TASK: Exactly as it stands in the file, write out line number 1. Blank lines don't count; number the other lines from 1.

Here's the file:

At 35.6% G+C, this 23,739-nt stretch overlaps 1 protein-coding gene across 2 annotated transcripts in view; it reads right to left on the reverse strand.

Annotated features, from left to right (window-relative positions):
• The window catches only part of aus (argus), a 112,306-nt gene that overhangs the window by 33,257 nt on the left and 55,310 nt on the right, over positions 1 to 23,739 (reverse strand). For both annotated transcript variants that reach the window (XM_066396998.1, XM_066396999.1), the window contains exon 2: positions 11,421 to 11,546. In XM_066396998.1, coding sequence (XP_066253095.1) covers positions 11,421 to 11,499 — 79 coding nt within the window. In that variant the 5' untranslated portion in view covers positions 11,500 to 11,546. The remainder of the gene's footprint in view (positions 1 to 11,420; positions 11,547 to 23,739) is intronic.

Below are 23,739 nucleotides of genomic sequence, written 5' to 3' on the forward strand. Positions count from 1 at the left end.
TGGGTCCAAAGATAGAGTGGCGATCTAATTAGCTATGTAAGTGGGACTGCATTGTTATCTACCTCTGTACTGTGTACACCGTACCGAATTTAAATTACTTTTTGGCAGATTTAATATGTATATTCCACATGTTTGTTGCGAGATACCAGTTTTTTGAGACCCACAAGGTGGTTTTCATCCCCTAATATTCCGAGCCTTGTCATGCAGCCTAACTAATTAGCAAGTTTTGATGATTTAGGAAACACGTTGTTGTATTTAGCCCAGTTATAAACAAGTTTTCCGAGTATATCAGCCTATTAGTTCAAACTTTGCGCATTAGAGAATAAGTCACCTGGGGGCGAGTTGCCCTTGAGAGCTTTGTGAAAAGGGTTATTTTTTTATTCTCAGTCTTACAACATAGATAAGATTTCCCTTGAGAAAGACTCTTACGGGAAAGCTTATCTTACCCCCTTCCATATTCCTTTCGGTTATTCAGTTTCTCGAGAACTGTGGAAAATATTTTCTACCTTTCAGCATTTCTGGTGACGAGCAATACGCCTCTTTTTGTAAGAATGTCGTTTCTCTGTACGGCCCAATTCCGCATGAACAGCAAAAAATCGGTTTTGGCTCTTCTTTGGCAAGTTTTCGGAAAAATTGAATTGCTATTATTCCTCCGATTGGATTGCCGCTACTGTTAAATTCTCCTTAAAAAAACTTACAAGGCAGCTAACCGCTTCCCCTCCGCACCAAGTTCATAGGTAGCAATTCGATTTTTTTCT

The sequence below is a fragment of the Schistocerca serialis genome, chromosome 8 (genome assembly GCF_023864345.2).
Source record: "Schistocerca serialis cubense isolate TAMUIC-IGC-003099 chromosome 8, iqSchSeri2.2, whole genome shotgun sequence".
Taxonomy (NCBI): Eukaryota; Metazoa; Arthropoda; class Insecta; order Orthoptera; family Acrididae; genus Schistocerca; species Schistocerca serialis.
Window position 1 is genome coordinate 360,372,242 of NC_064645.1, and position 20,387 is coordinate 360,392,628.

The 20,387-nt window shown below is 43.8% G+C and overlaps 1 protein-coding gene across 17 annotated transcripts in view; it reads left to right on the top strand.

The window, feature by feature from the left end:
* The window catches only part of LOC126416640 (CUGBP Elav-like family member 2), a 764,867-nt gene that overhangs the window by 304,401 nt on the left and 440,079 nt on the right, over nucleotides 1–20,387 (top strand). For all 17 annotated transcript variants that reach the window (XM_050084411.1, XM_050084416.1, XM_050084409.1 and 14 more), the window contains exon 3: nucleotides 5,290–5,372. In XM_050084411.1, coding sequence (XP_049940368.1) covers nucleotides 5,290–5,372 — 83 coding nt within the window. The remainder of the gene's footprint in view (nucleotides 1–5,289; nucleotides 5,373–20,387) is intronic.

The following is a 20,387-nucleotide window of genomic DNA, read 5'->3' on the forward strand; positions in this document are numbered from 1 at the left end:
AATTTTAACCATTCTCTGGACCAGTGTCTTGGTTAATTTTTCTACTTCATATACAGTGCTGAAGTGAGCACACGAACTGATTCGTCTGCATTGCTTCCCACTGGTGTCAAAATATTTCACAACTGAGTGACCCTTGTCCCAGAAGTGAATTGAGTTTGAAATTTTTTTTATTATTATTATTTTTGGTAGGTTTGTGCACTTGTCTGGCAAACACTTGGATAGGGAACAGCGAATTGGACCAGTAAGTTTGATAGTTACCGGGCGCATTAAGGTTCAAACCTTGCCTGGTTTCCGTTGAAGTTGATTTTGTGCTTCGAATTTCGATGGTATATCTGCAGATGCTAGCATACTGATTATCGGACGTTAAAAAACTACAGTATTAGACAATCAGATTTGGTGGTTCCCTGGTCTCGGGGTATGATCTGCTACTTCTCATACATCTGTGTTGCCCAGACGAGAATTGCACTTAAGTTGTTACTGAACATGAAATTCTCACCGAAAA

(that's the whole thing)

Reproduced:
At 35.6% G+C, this 23,739-nt stretch overlaps 1 protein-coding gene across 2 annotated transcripts in view; it reads right to left on the reverse strand.